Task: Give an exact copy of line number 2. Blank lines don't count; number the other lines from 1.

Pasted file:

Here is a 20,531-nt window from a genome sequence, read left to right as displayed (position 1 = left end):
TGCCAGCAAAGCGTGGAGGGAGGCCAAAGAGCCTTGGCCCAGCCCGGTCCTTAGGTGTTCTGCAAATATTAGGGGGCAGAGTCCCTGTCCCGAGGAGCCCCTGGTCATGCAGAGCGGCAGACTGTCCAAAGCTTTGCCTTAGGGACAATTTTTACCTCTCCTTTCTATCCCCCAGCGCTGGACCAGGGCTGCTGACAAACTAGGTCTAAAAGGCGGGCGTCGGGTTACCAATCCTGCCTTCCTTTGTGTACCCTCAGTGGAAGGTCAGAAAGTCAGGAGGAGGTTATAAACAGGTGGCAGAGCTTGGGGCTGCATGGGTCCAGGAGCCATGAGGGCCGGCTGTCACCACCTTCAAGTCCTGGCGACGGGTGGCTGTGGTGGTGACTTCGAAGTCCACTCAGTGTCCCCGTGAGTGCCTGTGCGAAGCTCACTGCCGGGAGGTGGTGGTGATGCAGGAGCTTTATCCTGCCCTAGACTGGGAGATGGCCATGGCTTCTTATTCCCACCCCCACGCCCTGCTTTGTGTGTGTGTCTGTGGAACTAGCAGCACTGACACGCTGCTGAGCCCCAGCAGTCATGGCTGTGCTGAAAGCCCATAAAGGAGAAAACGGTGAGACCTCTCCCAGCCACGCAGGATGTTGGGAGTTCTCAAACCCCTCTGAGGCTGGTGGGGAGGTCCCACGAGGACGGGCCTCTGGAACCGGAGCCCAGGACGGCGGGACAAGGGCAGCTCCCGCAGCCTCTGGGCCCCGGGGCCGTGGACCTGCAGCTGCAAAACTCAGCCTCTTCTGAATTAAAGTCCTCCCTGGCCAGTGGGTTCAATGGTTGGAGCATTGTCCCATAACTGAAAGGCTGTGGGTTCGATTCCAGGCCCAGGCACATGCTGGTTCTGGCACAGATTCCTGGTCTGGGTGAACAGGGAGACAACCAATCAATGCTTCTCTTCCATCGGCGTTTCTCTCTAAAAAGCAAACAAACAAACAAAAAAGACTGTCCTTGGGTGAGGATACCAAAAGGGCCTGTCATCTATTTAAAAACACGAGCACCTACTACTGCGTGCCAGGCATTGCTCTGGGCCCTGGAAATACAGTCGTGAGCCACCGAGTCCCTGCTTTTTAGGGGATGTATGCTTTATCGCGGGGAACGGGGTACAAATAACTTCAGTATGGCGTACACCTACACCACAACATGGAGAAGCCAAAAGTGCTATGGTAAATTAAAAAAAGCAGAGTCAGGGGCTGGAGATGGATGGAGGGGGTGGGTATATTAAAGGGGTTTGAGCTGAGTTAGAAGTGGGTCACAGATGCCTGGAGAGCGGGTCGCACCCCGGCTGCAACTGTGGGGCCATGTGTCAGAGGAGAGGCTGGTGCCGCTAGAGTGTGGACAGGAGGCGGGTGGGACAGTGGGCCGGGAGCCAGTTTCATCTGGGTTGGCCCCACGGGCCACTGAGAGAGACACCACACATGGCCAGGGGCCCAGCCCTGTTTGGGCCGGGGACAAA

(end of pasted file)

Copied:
TGCCAGCAAAGCGTGGAGGGAGGCCAAAGAGCCTTGGCCCAGCCCGGTCCTTAGGTGTTCTGCAAATATTAGGGGGCAGAGTCCCTGTCCCGAGGAGCCCCTGGTCATGCAGAGCGGCAGACTGTCCAAAGCTTTGCCTTAGGGACAATTTTTACCTCTCCTTTCTATCCCCCAGCGCTGGACCAGGGCTGCTGACAAACTAGGTCTAAAAGGCGGGCGTCGGGTTACCAATCCTGCCTTCCTTTGTGTACCCTCAGTGGAAGGTCAGAAAGTCAGGAGGAGGTTATAAACAGGTGGCAGAGCTTGGGGCTGCATGGGTCCAGGAGCCATGAGGGCCGGCTGTCACCACCTTCAAGTCCTGGCGACGGGTGGCTGTGGTGGTGACTTCGAAGTCCACTCAGTGTCCCCGTGAGTGCCTGTGCGAAGCTCACTGCCGGGAGGTGGTGGTGATGCAGGAGCTTTATCCTGCCCTAGACTGGGAGATGGCCATGGCTTCTTATTCCCACCCCCACGCCCTGCTTTGTGTGTGTGTCTGTGGAACTAGCAGCACTGACACGCTGCTGAGCCCCAGCAGTCATGGCTGTGCTGAAAGCCCATAAAGGAGAAAACGGTGAGACCTCTCCCAGCCACGCAGGATGTTGGGAGTTCTCAAACCCCTCTGAGGCTGGTGGGGAGGTCCCACGAGGACGGGCCTCTGGAACCGGAGCCCAGGACGGCGGGACAAGGGCAGCTCCCGCAGCCTCTGGGCCCCGGGGCCGTGGACCTGCAGCTGCAAAACTCAGCCTCTTCTGAATTAAAGTCCTCCCTGGCCAGTGGGTTCAATGGTTGGAGCATTGTCCCATAACTGAAAGGCTGTGGGTTCGATTCCAGGCCCAGGCACATGCTGGTTCTGGCACAGATTCCTGGTCTGGGTGAACAGGGAGACAACCAATCAATGCTTCTCTTCCATCGGCGTTTCTCTCTAAAAAGCAAACAAACAAACAAAAAAGACTGTCCTTGGGTGAGGATACCAAAAGGGCCTGTCATCTATTTAAAAACACGAGCACCTACTACTGCGTGCCAGGCATTGCTCTGGGCCCTGGAAATACAGTCGTGAGCCACCGAGTCCCTGCTTTTTAGGGGATGTATGCTTTATCGCGGGGAACGGGGTACAAATAACTTCAGTATGGCGTACACCTACACCACAACATGGAGAAGCCAAAAGTGCTATGGTAAATTAAAAAAAGCAGAGTCAGGGGCTGGAGATGGATGGAGGGGGTGGGTATATTAAAGGGGTTTGAGCTGAGTTAGAAGTGGGTCACAGATGCCTGGAGAGCGGGTCGCACCCCGGCTGCAACTGTGGGGCCATGTGTCAGAGGAGAGGCTGGTGCCGCTAGAGTGTGGACAGGAGGCGGGTGGGACAGTGGGCCGGGAGCCAGTTTCATCTGGGTTGGCCCCACGGGCCACTGAGAGAGACACCACACATGGCCAGGGGCCCAGCCCTGTTTGGGCCGGGGACAAA